Review: Never Ending by Martyn Bedford

never ending

Never Ending by Martyn Bedford

Shiv is unable to live with her brother Declan’s death, particularly her own role in it.  So she is sent to the Korsakoff Clinic where she hopes to be cured and be able to continue her life.  Unable to see past her own guilt and loss, Shiv finds herself in an unusual clinic where she is first forced to focus on her brother and then forced to look directly at his death without turning away.  She is joined in the clinic by several other teens who all lost people in different ways but all feel as responsible and guilty as Shiv does.  As they are forced to see the truth of their loss, all of them react in different ways.  When hope is highest though, the ground falls out below Shiv and she must figure out that saving someone else may be the answer to saving herself.

Bedford has created a very compelling read.  He slowly reveals Shiv’s life before Declan’s death.  Along the way, readers get to know Shiv and Declan and their warm and loving parents.  They see directly what grief and loss do to people and the way their relationships are torn asunder.  They also see how hard it is to return to life after such a loss.  Bedford maintains a large level of complexity throughout the novel, moving into flashbacks and also showing Declan as a human rather than a lost angel.  The relationship between the siblings is good until a gorgeous young man enters their lives and creates waves for both of them.

As the flashbacks to Declan’s final days continue, the tension in the book mounts.  The pressure is also building in Shiv’s recovery as she starts to recover and then suffers setbacks.  There are no easy answers here.  Declan’s life as well as Shiv’s are complex.  The therapy she undergoes is unusual but it is up to Shiv to really do the work of recovery.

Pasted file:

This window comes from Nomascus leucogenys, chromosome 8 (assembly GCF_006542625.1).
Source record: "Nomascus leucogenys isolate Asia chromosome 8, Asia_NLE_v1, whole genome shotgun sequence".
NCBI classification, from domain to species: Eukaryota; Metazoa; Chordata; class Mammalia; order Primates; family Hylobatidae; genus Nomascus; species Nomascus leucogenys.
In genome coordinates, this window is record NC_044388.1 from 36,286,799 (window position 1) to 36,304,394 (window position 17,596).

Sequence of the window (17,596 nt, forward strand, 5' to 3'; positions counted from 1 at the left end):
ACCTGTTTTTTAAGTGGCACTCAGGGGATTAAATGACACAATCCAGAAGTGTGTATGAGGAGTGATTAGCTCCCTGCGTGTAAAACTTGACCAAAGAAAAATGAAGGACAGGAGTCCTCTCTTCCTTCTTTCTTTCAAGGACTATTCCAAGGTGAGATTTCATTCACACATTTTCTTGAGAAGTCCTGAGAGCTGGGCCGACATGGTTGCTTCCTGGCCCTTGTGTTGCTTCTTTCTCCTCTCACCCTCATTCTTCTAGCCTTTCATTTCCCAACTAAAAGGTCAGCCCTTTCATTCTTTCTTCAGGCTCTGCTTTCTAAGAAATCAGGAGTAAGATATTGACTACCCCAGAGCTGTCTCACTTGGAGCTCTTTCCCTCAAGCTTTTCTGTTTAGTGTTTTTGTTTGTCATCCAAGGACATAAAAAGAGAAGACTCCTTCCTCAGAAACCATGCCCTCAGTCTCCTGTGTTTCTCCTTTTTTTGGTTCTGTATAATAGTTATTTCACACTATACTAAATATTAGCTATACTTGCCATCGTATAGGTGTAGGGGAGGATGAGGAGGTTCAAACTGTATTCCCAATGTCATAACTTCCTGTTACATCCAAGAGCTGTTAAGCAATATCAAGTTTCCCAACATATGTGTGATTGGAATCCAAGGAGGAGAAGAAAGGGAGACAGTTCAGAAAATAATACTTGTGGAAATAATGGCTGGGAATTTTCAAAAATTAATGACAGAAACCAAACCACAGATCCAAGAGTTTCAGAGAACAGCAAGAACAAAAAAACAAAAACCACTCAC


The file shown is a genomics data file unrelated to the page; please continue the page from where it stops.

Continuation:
Beautifully written and structured, this novel of recovery, pain and guilt weaves a mesmerizing web for the reader who is never quite sure how things are going to end.  Appropriate for ages 15-17.

Reviewed from copy received from Random House Children’s Books.

This Week’s Tweets, Pins and Tumbls

Here are the links I shared on my Twitter, Pinterest, and Tumblr accounts this week that I hope you find interesting:


Battle Over Purim Children’s Book With Two Dads – Forward Thinking #glbtq #kidlit

Children’s author reaps rewards for two books #kidlit

David Walliams first book, The Boy in the Dress, to be made into BBC film for Christmas! #kidlit #glbtq

Fighting Gender Stereotypes in Kids’ Publishing #kidlit

Five questions for Lois Ehlert – The Horn Book #kidlit

An Interview with Neal Porter – The Horn Book #kidlit

Lives lived large – The Horn Book #kidlit

New Judith Kerr picture book to HCCB | The Bookseller #kidlit

Piet Grobler’s top 10 multicultural books | Children’s books #kidlit

Read E.B. White’s poignant explanation for writing Charlotte’s Web #kidlit

Seven Impossible Things Before Breakfast » Seven Questions Over Breakfast with Wendell Minor #kidlit

Things that stop and go – The Horn Book #kidlit

What Makes a Good Book Cover? – The Horn Book #kidlit


The Future of Books Looks a Lot Like Netflix | Wired Business #ebooks


Library’s ‘shelfies’ put witty twist on social media photos – News – Ohio #libraries

Malorie Blackman: Why are libraries mandatory in prisons but not schools? – Telegraph #libraries

Movers & Shakers 2014 #libraries

Nutter apologizes for ‘worst decision’: Cutting library funds #libraries

S.F. library proposes new code of conduct with penalties – SFGate #libraries

Think We No Longer Need Libraries? Think Again. | LinkedIn #libraries

What Matters to Academic-Library Directors? Information Literacy – Chronicle of Higher Education #libraries


35 Things You Should Never Say to a Book Lover

Levels of key brain chemicals predict children’s reading ability #reading


The 25 Best Tumblr Accounts for Book Nerds

Inventor of the Web Is Right: We Need an Internet Bill of Rights | Wired Enterprise #internet

Web firms face a strict new set of privacy rules in Europe — here’s what to expect — Tech News and Analysis #privacy

The end of Mockingjay.


Dystopian Thrillers: The Rare Hollywood Genre Where Women Rule | Underwire #yalit

Quickfire interview: Sally Green | Children’s books #yalit

Simon & Schuster Books for Young Readers to Release Two Transgender Teen Memoirs – GalleyCat #glbtq #yalit

Using the wisdom of crowds to pick the next teen romance bestseller #yalit

Young-adult author Kirstin Cronn-Mills homes in on transgender experience #glbtq #trans #yalit